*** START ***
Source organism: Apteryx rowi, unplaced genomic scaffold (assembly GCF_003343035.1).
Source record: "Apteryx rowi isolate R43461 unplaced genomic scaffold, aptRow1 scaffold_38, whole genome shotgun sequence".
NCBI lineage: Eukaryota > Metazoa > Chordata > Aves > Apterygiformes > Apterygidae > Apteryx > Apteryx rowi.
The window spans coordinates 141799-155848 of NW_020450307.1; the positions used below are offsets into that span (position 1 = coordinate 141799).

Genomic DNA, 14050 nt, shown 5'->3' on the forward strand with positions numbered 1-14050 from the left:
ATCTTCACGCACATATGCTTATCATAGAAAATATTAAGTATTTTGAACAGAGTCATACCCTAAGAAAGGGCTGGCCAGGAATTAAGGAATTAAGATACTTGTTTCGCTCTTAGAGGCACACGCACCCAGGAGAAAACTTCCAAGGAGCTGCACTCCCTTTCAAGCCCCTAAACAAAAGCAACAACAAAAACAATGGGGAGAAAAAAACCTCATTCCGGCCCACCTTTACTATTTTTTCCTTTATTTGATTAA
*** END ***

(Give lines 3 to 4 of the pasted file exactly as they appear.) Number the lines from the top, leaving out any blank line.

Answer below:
NCBI lineage: Eukaryota > Metazoa > Chordata > Aves > Apterygiformes > Apterygidae > Apteryx > Apteryx rowi.
The window spans coordinates 141799-155848 of NW_020450307.1; the positions used below are offsets into that span (position 1 = coordinate 141799).